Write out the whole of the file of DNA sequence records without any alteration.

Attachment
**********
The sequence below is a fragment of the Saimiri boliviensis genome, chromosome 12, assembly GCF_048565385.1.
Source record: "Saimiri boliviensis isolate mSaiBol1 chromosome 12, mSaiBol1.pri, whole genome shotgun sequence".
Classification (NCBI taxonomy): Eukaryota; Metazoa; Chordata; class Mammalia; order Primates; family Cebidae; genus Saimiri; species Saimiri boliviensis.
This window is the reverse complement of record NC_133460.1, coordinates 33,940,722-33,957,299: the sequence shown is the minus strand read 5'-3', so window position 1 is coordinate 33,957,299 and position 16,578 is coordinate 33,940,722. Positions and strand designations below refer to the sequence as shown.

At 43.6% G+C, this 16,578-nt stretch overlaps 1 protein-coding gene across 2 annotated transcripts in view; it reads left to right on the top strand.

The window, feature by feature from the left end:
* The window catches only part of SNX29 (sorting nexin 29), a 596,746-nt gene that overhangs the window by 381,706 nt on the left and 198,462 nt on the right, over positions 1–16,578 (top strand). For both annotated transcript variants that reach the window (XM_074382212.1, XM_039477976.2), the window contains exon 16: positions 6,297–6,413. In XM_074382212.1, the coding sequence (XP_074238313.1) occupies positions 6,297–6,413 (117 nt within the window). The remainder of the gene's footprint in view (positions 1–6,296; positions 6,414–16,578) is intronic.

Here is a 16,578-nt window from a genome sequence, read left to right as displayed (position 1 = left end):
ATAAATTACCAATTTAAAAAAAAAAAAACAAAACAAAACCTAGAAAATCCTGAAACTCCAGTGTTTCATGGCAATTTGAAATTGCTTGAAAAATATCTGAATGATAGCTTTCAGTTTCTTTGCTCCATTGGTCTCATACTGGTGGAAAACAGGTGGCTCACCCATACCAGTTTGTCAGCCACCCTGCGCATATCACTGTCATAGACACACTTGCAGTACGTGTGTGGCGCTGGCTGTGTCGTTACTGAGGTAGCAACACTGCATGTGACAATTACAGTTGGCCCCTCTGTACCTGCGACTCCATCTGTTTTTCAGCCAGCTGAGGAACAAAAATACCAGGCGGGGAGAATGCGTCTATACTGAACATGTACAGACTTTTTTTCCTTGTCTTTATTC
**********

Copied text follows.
The sequence below is a fragment of the Saimiri boliviensis genome, chromosome 12, assembly GCF_048565385.1.
Source record: "Saimiri boliviensis isolate mSaiBol1 chromosome 12, mSaiBol1.pri, whole genome shotgun sequence".
Classification (NCBI taxonomy): Eukaryota; Metazoa; Chordata; class Mammalia; order Primates; family Cebidae; genus Saimiri; species Saimiri boliviensis.
This window is the reverse complement of record NC_133460.1, coordinates 33,940,722-33,957,299: the sequence shown is the minus strand read 5'-3', so window position 1 is coordinate 33,957,299 and position 16,578 is coordinate 33,940,722. Positions and strand designations below refer to the sequence as shown.

At 43.6% G+C, this 16,578-nt stretch overlaps 1 protein-coding gene across 2 annotated transcripts in view; it reads left to right on the top strand.

The window, feature by feature from the left end:
* The window catches only part of SNX29 (sorting nexin 29), a 596,746-nt gene that overhangs the window by 381,706 nt on the left and 198,462 nt on the right, over positions 1–16,578 (top strand). For both annotated transcript variants that reach the window (XM_074382212.1, XM_039477976.2), the window contains exon 16: positions 6,297–6,413. In XM_074382212.1, the coding sequence (XP_074238313.1) occupies positions 6,297–6,413 (117 nt within the window). The remainder of the gene's footprint in view (positions 1–6,296; positions 6,414–16,578) is intronic.

Here is a 16,578-nt window from a genome sequence, read left to right as displayed (position 1 = left end):
ATAAATTACCAATTTAAAAAAAAAAAAACAAAACAAAACCTAGAAAATCCTGAAACTCCAGTGTTTCATGGCAATTTGAAATTGCTTGAAAAATATCTGAATGATAGCTTTCAGTTTCTTTGCTCCATTGGTCTCATACTGGTGGAAAACAGGTGGCTCACCCATACCAGTTTGTCAGCCACCCTGCGCATATCACTGTCATAGACACACTTGCAGTACGTGTGTGGCGCTGGCTGTGTCGTTACTGAGGTAGCAACACTGCATGTGACAATTACAGTTGGCCCCTCTGTACCTGCGACTCCATCTGTTTTTCAGCCAGCTGAGGAACAAAAATACCAGGCGGGGAGAATGCGTCTATACTGAACATGTACAGACTTTTTTTCCTTGTCTTTATTC